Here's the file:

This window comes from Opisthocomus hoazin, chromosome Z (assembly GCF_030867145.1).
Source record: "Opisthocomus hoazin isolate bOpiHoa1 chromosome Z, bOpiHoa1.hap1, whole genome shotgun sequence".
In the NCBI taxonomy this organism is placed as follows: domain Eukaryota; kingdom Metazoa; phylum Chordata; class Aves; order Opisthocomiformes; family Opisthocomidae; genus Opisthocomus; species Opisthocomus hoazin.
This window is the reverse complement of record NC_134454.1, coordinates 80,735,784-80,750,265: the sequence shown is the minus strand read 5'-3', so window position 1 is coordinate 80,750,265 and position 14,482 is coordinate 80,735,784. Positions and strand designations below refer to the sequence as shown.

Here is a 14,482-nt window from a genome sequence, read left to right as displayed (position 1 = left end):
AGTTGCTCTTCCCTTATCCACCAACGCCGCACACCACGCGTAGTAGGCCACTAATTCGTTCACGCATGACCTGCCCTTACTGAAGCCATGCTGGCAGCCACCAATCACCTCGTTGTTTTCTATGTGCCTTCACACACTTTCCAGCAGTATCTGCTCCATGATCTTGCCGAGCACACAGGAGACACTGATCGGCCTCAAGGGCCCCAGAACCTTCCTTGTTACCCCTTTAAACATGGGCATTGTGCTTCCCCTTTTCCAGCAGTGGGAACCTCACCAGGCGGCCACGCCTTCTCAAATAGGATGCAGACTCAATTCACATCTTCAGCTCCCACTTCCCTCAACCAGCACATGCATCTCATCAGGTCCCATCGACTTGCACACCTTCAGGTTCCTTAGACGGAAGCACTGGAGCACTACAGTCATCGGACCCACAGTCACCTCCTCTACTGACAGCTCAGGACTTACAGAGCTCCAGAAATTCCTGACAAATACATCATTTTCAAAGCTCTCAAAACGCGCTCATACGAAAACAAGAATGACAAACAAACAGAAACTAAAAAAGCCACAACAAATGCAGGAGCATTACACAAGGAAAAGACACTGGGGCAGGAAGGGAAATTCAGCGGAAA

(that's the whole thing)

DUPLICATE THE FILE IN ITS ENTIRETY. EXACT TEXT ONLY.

This window comes from Opisthocomus hoazin, chromosome Z (assembly GCF_030867145.1).
Source record: "Opisthocomus hoazin isolate bOpiHoa1 chromosome Z, bOpiHoa1.hap1, whole genome shotgun sequence".
In the NCBI taxonomy this organism is placed as follows: domain Eukaryota; kingdom Metazoa; phylum Chordata; class Aves; order Opisthocomiformes; family Opisthocomidae; genus Opisthocomus; species Opisthocomus hoazin.
This window is the reverse complement of record NC_134454.1, coordinates 80,735,784-80,750,265: the sequence shown is the minus strand read 5'-3', so window position 1 is coordinate 80,750,265 and position 14,482 is coordinate 80,735,784. Positions and strand designations below refer to the sequence as shown.

Here is a 14,482-nt window from a genome sequence, read left to right as displayed (position 1 = left end):
AGTTGCTCTTCCCTTATCCACCAACGCCGCACACCACGCGTAGTAGGCCACTAATTCGTTCACGCATGACCTGCCCTTACTGAAGCCATGCTGGCAGCCACCAATCACCTCGTTGTTTTCTATGTGCCTTCACACACTTTCCAGCAGTATCTGCTCCATGATCTTGCCGAGCACACAGGAGACACTGATCGGCCTCAAGGGCCCCAGAACCTTCCTTGTTACCCCTTTAAACATGGGCATTGTGCTTCCCCTTTTCCAGCAGTGGGAACCTCACCAGGCGGCCACGCCTTCTCAAATAGGATGCAGACTCAATTCACATCTTCAGCTCCCACTTCCCTCAACCAGCACATGCATCTCATCAGGTCCCATCGACTTGCACACCTTCAGGTTCCTTAGACGGAAGCACTGGAGCACTACAGTCATCGGACCCACAGTCACCTCCTCTACTGACAGCTCAGGACTTACAGAGCTCCAGAAATTCCTGACAAATACATCATTTTCAAAGCTCTCAAAACGCGCTCATACGAAAACAAGAATGACAAACAAACAGAAACTAAAAAAGCCACAACAAATGCAGGAGCATTACACAAGGAAAAGACACTGGGGCAGGAAGGGAAATTCAGCGGAAA